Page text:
The patient was treated with the intracorporeal Studer technique, a neobladder reconstruction with folded detubularized ileu [5]. When dealing with prostatic apex, we use a hem-o-lok to clamp the lateral prostatic ligament, which is very close to the anastomosis of the neobladder to the posterior urethra. During cystoscopy, we found that the intestinal mucosal villi of the neobladder were atrophied, and no obvious scar was found on the wall of the neobladder, but the anastomotic scars was visible on the neck of the neobladder. We hypothesized that the hem-o-lok is likely to detach from the lateral prostatic ligament and migrate into the neobladder through this potential site in the anastomosis during long-term chronic inflammation.

Another concern is that HOLC migration into the neobladder can cause complications such as lower urinary tract symptoms, stone formation, or anastomotic fistula. Neobladder stones can be asymptomatic and discoverable incidentally on a radiological examination. However, with the enlargement of the stone, lower urinary tract symptoms are obvious. Tiu, A and Nguyen, S et al. respectively reported large neobladder stones of over 750 g [6, 7]. The main factor for the formation of this stone is chronic inflammation caused by foreign bodies in the neobladder, Kosan et al. found that it was the duration of time from having a foreign body in the bladder that was the greatest predictor of stone formation on suture materials [8]. In the presence of a urinary tract infection, urea is hydrolyzed in urine by urease-producing bacteria (Proteus, Klebsiella, pseudomonas and some Citrobacter species) to ammonia and carbon dioxide, which are further hydrolyzed to ammonium ions and bicarbonate. And then they combine with available cations produces magnesium ammonium phosphate and carbonate apatite, leading to the formation of infectious stones [9]. Another important factor is urinary retention, but the urinary control of the patient was well after surgery with only one pad a day and no urinary retention. Multiple factors such as neobladder mucus, and metabolic abnormalities associated with urinary intestinal diversion are also involved in the formation of neobladder stones [10]. The potential etiopathogenetic factors of the infectious stone formation are various, including the mucus production of bowel mucosa, the presence of urine infected by urease-producing germs, metabolic acidosis from ammonia absorption by urinary diversion, and increased urinary excretion of calcium and phosphate coupled with increased urinary pH and hypocitraturia, which can all contribute to increased risk of the infectious stone formation.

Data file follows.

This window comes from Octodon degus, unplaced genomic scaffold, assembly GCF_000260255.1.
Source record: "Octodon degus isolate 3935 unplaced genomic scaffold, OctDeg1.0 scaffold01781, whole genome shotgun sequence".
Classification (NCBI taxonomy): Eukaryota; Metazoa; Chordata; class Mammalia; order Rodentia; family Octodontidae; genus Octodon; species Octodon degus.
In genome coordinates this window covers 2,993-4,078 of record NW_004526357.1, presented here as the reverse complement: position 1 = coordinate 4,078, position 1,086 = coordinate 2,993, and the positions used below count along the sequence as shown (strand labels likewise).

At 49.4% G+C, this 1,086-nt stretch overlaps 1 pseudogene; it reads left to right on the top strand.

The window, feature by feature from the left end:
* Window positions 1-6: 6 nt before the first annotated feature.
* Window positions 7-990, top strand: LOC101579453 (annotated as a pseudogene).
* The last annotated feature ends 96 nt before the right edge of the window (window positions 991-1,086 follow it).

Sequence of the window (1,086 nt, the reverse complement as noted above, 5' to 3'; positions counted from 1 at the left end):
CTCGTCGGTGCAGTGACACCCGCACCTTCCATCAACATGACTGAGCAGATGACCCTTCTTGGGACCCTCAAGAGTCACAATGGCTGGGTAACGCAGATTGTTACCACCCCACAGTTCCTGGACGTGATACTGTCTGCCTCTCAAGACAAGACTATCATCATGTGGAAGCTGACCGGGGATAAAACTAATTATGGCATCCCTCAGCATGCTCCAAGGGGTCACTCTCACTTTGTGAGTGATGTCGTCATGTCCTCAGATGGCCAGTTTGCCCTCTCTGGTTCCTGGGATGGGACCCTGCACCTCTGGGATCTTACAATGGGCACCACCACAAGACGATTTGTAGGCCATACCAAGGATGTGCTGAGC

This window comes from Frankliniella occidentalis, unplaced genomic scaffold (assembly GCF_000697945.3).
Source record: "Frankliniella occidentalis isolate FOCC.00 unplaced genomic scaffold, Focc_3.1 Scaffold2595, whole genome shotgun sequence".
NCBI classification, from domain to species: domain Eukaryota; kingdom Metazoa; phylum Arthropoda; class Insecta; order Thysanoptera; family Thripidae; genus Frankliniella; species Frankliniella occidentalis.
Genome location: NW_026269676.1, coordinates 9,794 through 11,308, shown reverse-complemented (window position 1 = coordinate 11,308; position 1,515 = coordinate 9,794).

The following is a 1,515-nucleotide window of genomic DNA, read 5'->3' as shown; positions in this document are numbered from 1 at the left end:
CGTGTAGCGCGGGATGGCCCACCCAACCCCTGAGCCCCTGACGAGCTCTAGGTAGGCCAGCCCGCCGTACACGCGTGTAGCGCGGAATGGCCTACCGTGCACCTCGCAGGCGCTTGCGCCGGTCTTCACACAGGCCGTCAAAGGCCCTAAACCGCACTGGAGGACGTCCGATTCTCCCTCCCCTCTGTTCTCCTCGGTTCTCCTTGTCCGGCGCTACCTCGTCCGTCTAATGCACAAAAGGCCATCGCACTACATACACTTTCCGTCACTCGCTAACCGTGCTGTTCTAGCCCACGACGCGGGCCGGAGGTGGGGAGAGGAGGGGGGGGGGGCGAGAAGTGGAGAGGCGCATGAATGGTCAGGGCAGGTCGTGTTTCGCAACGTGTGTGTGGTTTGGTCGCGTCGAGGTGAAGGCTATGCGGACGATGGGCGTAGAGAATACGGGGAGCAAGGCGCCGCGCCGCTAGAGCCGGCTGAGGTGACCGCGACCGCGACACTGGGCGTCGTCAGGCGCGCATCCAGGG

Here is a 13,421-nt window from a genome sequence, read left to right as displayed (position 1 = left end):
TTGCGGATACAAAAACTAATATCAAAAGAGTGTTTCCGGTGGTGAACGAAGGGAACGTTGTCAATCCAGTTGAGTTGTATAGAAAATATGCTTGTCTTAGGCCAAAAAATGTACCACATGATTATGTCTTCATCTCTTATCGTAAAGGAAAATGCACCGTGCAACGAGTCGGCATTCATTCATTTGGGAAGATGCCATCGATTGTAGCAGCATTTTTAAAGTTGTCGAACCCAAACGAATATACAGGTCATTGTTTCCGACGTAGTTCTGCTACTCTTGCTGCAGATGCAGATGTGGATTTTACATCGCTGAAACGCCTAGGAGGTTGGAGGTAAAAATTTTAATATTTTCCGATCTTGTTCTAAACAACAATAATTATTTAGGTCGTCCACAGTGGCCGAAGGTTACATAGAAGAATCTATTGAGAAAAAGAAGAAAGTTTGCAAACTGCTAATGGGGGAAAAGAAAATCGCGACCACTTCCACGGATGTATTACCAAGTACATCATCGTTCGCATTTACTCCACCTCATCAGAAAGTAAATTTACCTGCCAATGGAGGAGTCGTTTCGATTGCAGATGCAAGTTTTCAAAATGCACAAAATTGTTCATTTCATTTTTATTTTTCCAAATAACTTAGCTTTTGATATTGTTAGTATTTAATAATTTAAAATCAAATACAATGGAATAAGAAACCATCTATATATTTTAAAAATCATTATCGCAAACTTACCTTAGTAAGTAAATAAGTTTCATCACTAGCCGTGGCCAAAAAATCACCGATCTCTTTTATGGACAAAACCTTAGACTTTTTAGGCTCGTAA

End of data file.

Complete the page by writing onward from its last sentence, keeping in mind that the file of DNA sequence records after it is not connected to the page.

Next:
Hem-o-Lok clip migration into the neobladder with stone formation after laparoscopic orthotopic cystectomy is an extremely rare complication that has been rarely reported in the literature. In order to prevent the migration of the HOLC and its complications, the use of the HOLC should be reduced under the premise of ensuring the effectiveness, and the loose HOLC should be removed in time. Regular re-examination of urine routine to avoid urinary infection and intermittent self-catheterization to prevent the occurrence of urinary retention may be effective methods to prevent the formation of neobladder stones.

Data Availability

The de-identified data will be shared on reasonable request to the corresponding author.


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SX and XW reviewed the literature and contributed to manuscript drafting. ZW, TZ and YZ interpreted the imaging and pathological findings. YC and WJ were responsible for the revision of the manuscript for important intellectual content. All authors listed have made a substantial, direct, and intellectual contribution to the work and approved it for publication.

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Correspondence to Wei Jiao.

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Xu, S., Wang, XN., Wang, ZJ. et al. Migrated Hem-o-Lok clips in the neobladder with giant stone formation: a case report. BMC Urol 23, 52 (2023).